A dual stage furnace, running on low fire most of the time is going to move a lot less air/velocity than a single stage furnace as you had in the past. Lower air volumes/velocity will result in the air in the rooms not being mixed (between the ceiling and the floor) as well as it probably was with the old system. This will result in the lower 1/3 or so of the room can tend to feel cooler than what the upper 2/3's are. IE: Your head will feel warm and your feet will feel cold. I always tell customers that your body's comfort sensors are your head and feet. In the winter time your feet are what tell you if it's cold in the home and in the summer your head tells you if it's too warm in the home.

    You might want to try running the fan on the furnace continuously to see if "mixing" the air all the time changes your perception of the comfort. If it does you're probably dealing with stratification of the air in the home.

    You might want to ask the dealer if there is a means of locking the furnace into high fire for a test to see if that helps with the heating comfort.

    The humidity issue is only going to be resolved by either adding a whole house humidifier to the system or getting a portable unit for the winter months.

    Dehumidifying in the summer is a function of run time of the air conditioner and correct air flow settings of the furnace fan. The run time is pretty much set as the equipment size verses what you home actually needs isn't going to change. The air flow settings are something your dealer has to do and requires measuring and testing by a qualified technician with the right testing equipment.

    Good luck
    Use the biggest hammer you like, pounding a square peg into a round hole does not equal a proper fit.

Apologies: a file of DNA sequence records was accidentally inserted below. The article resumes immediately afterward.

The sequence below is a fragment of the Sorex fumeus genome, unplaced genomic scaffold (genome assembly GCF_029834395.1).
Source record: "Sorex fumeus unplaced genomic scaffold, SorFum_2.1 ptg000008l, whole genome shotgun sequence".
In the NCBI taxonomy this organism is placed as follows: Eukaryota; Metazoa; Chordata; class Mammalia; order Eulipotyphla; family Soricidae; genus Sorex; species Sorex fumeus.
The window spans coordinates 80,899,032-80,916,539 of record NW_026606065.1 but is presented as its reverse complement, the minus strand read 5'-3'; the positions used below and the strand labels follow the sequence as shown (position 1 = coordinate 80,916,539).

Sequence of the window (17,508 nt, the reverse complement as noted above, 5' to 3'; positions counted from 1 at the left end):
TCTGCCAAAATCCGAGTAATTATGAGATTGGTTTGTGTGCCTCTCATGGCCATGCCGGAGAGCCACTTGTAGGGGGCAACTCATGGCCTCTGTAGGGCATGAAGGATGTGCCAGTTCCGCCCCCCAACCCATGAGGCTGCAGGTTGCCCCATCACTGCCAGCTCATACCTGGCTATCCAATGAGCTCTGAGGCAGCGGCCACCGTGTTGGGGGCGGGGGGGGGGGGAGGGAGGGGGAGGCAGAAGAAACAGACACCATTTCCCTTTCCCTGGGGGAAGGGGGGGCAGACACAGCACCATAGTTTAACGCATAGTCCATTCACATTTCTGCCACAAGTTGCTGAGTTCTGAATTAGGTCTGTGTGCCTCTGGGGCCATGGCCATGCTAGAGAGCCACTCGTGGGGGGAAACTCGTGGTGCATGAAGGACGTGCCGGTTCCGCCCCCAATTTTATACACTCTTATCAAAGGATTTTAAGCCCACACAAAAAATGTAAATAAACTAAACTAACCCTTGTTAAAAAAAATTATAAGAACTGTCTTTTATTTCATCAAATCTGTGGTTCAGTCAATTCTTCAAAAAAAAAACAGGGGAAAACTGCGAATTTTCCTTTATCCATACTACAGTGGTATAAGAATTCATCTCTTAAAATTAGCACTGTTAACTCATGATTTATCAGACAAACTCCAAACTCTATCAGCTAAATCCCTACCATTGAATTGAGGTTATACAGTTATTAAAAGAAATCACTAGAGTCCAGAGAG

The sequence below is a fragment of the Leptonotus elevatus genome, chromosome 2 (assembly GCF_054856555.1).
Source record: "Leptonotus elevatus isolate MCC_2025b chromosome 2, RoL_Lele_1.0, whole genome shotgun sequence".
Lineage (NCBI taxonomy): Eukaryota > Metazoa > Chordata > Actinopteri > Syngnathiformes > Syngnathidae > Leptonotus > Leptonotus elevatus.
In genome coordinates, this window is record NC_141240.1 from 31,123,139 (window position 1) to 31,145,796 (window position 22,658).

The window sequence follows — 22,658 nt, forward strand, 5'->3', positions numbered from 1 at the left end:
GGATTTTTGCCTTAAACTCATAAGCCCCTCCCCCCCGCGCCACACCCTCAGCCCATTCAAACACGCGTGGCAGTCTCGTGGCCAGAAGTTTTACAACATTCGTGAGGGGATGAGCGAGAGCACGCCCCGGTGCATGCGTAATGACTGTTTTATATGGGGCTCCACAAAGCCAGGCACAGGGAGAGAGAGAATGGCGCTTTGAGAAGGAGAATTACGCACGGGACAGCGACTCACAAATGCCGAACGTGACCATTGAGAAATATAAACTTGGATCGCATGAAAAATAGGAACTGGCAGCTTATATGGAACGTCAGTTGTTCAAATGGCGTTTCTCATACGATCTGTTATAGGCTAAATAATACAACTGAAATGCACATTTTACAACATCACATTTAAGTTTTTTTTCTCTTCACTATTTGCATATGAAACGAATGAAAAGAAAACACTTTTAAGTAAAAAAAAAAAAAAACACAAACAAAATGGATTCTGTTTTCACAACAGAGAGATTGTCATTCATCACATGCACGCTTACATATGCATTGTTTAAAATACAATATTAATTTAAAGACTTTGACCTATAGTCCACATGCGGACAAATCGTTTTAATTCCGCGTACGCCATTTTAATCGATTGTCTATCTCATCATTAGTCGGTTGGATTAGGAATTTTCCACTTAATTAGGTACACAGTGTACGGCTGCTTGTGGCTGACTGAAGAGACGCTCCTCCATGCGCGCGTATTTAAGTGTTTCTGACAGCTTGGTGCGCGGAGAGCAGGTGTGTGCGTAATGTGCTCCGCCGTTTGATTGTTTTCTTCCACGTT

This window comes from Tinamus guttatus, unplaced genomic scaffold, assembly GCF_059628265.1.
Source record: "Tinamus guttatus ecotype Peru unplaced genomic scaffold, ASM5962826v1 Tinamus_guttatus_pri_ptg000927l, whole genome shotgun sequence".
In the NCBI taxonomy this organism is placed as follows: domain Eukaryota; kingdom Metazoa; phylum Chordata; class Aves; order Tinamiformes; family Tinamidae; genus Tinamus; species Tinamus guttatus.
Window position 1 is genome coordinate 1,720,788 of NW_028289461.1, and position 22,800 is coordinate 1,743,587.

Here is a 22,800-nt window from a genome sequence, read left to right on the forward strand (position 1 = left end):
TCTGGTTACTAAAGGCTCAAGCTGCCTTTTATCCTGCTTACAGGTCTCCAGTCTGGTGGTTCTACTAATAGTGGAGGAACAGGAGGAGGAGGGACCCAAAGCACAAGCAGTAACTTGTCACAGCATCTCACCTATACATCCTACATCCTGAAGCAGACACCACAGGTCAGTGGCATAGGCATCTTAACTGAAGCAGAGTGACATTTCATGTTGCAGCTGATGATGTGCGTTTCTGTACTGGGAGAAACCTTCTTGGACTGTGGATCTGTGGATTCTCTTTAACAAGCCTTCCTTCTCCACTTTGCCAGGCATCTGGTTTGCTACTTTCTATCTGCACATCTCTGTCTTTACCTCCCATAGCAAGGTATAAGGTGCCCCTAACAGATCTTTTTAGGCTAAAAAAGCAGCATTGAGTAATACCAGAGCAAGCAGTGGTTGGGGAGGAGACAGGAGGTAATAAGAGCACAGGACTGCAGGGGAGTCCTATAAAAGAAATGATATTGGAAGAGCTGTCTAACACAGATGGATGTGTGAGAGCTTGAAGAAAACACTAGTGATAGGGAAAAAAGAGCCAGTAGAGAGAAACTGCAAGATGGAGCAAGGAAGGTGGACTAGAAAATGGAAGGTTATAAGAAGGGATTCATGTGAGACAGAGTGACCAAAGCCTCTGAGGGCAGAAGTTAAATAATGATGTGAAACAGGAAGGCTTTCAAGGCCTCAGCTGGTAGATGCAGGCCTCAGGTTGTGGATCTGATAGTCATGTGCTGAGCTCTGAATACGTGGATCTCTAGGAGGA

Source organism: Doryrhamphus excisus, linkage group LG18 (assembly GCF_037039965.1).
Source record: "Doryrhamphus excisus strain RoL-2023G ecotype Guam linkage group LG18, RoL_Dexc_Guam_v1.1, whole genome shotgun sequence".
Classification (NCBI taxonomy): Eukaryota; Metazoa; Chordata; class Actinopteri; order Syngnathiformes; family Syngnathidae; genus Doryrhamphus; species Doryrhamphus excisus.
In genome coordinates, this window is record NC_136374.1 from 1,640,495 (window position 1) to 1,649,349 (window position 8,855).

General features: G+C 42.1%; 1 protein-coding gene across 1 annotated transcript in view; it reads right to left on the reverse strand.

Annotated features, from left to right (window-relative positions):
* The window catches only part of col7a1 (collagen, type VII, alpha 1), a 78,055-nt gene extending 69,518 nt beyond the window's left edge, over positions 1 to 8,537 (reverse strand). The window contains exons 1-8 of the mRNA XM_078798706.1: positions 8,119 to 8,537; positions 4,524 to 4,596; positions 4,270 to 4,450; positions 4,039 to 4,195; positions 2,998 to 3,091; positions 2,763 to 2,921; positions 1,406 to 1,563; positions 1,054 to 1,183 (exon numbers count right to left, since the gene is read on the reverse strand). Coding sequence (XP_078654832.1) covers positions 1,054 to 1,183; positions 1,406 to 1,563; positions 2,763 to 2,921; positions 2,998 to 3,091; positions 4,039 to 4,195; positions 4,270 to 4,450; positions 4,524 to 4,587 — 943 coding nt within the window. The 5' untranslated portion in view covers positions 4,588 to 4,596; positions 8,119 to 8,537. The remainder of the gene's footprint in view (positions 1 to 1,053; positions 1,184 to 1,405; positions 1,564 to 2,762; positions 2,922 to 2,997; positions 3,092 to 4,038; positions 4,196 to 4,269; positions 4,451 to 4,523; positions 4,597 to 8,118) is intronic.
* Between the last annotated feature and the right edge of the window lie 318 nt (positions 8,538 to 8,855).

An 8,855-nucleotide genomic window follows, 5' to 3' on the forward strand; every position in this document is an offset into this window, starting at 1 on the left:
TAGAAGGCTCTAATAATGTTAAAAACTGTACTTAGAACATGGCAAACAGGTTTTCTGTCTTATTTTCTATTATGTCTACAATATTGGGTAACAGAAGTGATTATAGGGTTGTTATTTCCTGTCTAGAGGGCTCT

4. Likes DOGBOY, trippintl0, joemach, dan sw fl liked this post.
  5. #17
    Join Date
    Nov 2008
    Piney Flats, Tn.
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    Quote Originally Posted by pecmsg View Post
    Furnaces are rated in BTU input Not tons.
    A 100K input at 80% efficiency is 80K output.

    3-Tins for 1600 Sq Ft is still old school and unless your down south oversized.
    Quote Originally Posted by Adlerberts-Protege View Post
    2 tons should definitely keep your home comfortable. There is absolutely no way a 3 ton will remove humidity.

    We need a copy of the load calculation please?
    This person is in Tulsa and if you ask the Texas people you will probably find out that it is HOT in Tulsa. My mom still lives there and sometimes when I check the temperatures out there at 11pm their time it can still be over 95*. So I would think that it can not be much if any smaller. Now I could be wrong but we have to remember heat loads are different in different parts of the U.S.

    Firecontrol sounds to be right on with with his statement. And like what was stated a Furnace will not regulate humidity you will have to have a humidifer.

  6. #18
    Join Date
    Nov 2008
    Piney Flats, Tn.
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    WOW i can like again. It seems as if it has been years since that button has worked.

  7. Likes dan sw fl liked this post.
  8. #19
    Join Date
    Nov 2004
    SW FL
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    Quote Originally Posted by dmwtulsa View Post

    Yes, the power company performed the blower door test.
    I know what you're talking about now with sealing off the open door and running that fan.

    That was definitely performed.
    I cannot remember the exact data, but the gentlemen advised that overall our house performed very well.

    However, now that I've learned more,
    I would of liked to have known where leaky spots are.

    The house has never felt drafty or leaky at all.

    In fact, the bills have been pretty incredible before the HVAC was replaced, and even better after that. That's the best info I have for that.
    "Pretty Incredible " Does that mean HIGH or low?
    50 or 200 therms per month

    500 or 1600 kw-hours / month

    The real purpose of a Blower Door Test is to identify and fix the infiltration ( inleakage).
    Designer Dan
    It's Not Rocket Science, But It is SCIENCE with "Some Art". ___ ___ K EEP I T S IMPLE & S INCERE

    Define the Building Envelope and Perform a Detailed Load Calc: It's ALL About Windows and Make-up Air Requirements. Know Your Equipment Capabilities